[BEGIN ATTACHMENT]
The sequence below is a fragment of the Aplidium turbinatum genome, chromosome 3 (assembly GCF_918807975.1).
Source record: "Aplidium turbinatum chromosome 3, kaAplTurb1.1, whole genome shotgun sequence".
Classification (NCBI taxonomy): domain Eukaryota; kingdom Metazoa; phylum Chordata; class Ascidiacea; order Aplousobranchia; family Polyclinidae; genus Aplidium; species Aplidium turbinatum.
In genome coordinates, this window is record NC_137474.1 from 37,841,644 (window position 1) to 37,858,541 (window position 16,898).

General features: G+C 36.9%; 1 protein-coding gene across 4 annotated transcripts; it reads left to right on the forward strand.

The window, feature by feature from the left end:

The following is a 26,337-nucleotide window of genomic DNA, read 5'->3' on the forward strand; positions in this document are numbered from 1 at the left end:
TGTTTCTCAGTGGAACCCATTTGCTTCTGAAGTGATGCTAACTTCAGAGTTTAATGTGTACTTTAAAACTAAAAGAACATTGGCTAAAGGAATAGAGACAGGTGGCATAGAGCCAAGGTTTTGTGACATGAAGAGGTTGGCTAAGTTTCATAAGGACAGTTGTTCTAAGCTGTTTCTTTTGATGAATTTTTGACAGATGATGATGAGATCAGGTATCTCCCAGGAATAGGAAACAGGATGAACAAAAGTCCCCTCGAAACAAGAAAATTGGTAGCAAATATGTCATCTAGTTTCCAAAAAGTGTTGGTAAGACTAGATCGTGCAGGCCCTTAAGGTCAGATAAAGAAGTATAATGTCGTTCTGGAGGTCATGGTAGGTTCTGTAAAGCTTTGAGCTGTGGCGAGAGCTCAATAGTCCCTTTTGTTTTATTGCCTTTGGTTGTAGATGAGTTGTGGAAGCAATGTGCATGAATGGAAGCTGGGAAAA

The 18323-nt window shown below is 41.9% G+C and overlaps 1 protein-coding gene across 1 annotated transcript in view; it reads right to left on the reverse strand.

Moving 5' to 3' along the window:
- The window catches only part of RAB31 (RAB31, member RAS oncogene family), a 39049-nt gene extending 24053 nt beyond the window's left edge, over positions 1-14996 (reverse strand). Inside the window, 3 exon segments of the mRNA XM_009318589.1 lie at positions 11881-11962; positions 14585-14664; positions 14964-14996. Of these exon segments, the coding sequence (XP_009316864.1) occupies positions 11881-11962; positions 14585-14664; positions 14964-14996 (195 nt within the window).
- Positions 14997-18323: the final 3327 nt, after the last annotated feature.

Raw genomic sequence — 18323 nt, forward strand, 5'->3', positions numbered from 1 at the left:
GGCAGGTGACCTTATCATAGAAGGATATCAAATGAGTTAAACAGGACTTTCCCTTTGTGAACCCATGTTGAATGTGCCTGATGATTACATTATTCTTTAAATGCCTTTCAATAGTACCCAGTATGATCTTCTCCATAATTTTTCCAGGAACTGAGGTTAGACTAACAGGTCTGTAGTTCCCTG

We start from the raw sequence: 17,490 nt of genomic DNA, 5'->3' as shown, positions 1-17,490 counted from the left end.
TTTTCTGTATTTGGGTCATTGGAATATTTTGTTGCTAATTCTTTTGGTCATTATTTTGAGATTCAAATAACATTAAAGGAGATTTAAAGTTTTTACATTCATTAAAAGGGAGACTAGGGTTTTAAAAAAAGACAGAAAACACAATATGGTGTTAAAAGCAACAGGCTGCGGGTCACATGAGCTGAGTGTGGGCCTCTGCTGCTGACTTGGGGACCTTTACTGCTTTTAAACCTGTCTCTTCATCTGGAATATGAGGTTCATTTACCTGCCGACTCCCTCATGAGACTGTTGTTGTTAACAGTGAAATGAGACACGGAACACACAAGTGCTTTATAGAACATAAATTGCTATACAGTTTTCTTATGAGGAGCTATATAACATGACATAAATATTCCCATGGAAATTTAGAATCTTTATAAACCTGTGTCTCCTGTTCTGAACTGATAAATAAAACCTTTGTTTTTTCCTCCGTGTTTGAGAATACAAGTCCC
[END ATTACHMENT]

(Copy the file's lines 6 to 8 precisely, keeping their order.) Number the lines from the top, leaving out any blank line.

The window, feature by feature from the left end:

The following is a 26,337-nucleotide window of genomic DNA, read 5'->3' on the forward strand; positions in this document are numbered from 1 at the left end:
TGTTTCTCAGTGGAACCCATTTGCTTCTGAAGTGATGCTAACTTCAGAGTTTAATGTGTACTTTAAAACTAAAAGAACATTGGCTAAAGGAATAGAGACAGGTGGCATAGAGCCAAGGTTTTGTGACATGAAGAGGTTGGCTAAGTTTCATAAGGACAGTTGTTCTAAGCTGTTTCTTTTGATGAATTTTTGACAGATGATGATGAGATCAGGTATCTCCCAGGAATAGGAAACAGGATGAACAAAAGTCCCCTCGAAACAAGAAAATTGGTAGCAAATATGTCATCTAGTTTCCAAAAAGTGTTGGTAAGACTAGATCGTGCAGGCCCTTAAGGTCAGATAAAGAAGTATAATGTCGTTCTGGAGGTCATGGTAGGTTCTGTAAAGCTTTGAGCTGTGGCGAGAGCTCAATAGTCCCTTTTGTTTTATTGCCTTTGGTTGTAGATGAGTTGTGGAAGCAATGTGCATGAATGGAAGCTGGGAAAA